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Casati, R., Dokic, J., & Di Bona, E. (2005). Sounds. Stanford Encyclopedia of Philosophy. Retrieved October 27, 2021, 
Added by: sirfragalot (6/3/14, 8:22 PM)   Last edited by: sirfragalot (10/27/21, 11:17 AM)
Resource type: Web Encyclopedia Article
Peer reviewed
BibTeX citation key: Casati2005
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Categories: General
Keywords: Definition of sound
Creators: Di Bona, Casati, Dokic, Zalta
Collection: Stanford Encyclopedia of Philosophy
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Philosophy of perception typically centered on colors, as did the metaphysics of mind when discussing the mind-dependence of secondary qualities. Possibly, the philosophical privilege of the visible just reflects the cognitive privilege of the visible—as vision is considered to account for most of useful sensory information gathering.

This neglect of sounds is at times a regrettable state of affairs, as sounds are not only an important element of the perceptual scene but are also philosophically idiosyncratic in many intriguing ways; in particular, their temporal and spatial unfolding, as presented in perception, has interesting metaphysical and epistemological aspects. There is, however, an advantage of the neglect. Many philosophical aspects of sound and sound perception are not idiosyncratic and indeed make for general issues in philosophy of perception. Hence in this article we will take advantage of the many discussions that have used other sensory features such as colors as a paradigm of a sensory feature. For instance, we shall not rehearse the discussion about the subjectivity of secondary qualities, as the example of sounds does not seem to introduce new philosophically interesting elements that could challenge generalizations obtained, say, from the example of colors.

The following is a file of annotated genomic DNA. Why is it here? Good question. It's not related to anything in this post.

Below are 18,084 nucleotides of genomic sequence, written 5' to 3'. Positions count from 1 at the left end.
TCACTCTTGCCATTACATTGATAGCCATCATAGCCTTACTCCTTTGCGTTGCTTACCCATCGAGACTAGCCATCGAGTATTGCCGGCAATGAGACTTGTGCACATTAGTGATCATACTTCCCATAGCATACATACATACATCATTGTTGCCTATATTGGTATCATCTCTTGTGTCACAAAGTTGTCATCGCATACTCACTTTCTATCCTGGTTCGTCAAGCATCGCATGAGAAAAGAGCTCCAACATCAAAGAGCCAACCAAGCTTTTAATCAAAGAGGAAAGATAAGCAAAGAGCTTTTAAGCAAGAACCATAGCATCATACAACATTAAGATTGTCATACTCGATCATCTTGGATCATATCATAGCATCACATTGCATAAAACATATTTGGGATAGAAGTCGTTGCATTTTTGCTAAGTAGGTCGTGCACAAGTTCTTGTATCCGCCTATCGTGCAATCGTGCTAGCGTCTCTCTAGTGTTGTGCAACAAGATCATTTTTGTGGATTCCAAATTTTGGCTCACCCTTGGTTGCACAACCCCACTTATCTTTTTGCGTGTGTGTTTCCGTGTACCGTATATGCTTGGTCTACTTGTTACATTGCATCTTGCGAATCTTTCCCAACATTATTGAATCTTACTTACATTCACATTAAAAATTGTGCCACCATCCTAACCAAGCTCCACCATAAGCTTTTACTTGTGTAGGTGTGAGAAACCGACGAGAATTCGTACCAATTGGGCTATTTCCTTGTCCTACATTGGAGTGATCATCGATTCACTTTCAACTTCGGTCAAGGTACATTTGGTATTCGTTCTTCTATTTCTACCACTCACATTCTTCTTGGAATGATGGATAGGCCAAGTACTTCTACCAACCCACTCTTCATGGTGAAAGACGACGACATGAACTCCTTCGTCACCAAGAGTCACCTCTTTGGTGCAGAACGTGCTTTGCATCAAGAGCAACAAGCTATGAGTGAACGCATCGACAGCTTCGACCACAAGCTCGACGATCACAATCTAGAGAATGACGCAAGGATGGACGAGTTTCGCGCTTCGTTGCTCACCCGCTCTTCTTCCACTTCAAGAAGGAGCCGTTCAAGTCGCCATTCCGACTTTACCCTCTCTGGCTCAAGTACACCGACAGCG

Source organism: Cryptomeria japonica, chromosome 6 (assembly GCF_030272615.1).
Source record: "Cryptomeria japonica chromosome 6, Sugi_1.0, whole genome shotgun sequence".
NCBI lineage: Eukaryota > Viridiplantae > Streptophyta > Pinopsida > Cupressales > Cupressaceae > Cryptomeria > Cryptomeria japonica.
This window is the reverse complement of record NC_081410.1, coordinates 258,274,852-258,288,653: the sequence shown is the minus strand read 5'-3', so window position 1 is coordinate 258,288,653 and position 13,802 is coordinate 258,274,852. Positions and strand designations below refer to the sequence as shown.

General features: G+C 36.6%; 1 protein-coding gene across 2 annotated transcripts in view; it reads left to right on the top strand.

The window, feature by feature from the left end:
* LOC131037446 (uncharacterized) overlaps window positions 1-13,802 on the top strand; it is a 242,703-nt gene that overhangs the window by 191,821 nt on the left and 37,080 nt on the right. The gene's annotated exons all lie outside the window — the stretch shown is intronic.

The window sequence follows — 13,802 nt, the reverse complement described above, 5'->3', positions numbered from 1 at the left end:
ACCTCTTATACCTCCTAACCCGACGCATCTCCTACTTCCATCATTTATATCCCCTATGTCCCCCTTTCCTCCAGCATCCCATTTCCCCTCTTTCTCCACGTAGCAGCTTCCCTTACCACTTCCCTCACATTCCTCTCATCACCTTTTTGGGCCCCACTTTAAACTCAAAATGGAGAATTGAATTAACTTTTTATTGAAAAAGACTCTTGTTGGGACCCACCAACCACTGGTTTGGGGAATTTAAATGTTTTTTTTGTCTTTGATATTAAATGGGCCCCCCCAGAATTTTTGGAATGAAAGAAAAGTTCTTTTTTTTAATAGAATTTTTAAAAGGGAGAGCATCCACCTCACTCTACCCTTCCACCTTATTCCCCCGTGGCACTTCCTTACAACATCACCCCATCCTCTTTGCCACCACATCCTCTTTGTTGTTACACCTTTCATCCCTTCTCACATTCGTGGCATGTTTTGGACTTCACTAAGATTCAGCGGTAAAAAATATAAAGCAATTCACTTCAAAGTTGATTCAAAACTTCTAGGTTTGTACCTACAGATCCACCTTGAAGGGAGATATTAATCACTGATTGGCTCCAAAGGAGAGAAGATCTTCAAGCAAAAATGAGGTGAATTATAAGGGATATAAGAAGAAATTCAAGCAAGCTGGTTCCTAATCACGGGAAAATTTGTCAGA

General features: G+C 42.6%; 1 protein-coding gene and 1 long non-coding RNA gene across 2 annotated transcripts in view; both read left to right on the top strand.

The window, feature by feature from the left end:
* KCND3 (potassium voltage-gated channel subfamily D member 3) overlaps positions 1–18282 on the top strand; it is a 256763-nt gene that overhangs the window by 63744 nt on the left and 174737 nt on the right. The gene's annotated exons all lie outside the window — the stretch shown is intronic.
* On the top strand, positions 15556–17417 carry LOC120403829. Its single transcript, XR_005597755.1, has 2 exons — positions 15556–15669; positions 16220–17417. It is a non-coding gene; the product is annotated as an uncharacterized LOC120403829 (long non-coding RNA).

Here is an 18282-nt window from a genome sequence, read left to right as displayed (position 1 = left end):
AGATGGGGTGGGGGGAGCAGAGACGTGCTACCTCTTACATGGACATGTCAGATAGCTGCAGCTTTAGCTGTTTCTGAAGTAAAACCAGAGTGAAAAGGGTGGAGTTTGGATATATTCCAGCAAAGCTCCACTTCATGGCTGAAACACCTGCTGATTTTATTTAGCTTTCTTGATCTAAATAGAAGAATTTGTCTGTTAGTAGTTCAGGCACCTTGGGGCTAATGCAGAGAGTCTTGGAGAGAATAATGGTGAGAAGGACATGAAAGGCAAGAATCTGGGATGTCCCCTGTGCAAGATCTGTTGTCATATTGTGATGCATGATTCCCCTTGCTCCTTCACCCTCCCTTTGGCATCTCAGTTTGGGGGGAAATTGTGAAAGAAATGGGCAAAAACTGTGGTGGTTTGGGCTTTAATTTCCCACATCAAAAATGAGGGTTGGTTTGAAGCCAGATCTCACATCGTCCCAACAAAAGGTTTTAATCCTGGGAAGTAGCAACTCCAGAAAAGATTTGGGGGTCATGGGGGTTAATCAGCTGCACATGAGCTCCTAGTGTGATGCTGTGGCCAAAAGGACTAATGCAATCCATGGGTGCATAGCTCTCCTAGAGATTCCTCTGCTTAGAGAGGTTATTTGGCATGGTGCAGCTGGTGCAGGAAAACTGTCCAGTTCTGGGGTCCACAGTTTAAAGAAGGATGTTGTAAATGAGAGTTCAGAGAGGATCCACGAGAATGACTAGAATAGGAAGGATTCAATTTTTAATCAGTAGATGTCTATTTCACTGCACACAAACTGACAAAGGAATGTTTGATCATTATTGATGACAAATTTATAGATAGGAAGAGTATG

The main issues which are on the table concern the nature of sounds. Sounds enter the content of auditory perception. But what are they? Are sounds individuals? Are they events? Are they properties of sounding objects? If they are events, what type of event are they? What is the relation between sounds and sounding objects? Temporal and causal features of sounds will be important in deciding these and related questions. However, it turns out that a fruitful way to organize these issues deals with the spatial properties of sounds.

Indeed, the various philosophical pronouncements about the nature of sounds can be rather neatly classified according to the spatial status each of them assigns to sounds. Where are sounds? Are they anywhere? The main relevant families of answers include proximal, medial, distal, and aspatial theories. Proximal theories would claim that sounds are where the hearer is. Medial theories – exemplified by mainstream acoustics – locate sounds in the medium between the resonating object and the hearer. Distal theories consider sounds to be located at the resonating object. Finally, aspatial theories deny spatial relevance to sounds. There are significant variants of each of these. Sound theories can also be classified according to other dimensions, such as the metaphysical status they accord to sounds (for instance, as occurring events as opposed to properties or dispositions). We shall see some of the interactions between these different accounts.

Some of this appears in (Casati & Dokic 2009).

Casati, R., & Dokic, J. (2009). Some varieties of spatial hearing. In M. Nudds & C. O'Callaghan (Eds), Sounds & Perception (pp. 97–110). Oxford: Oxford University Press.
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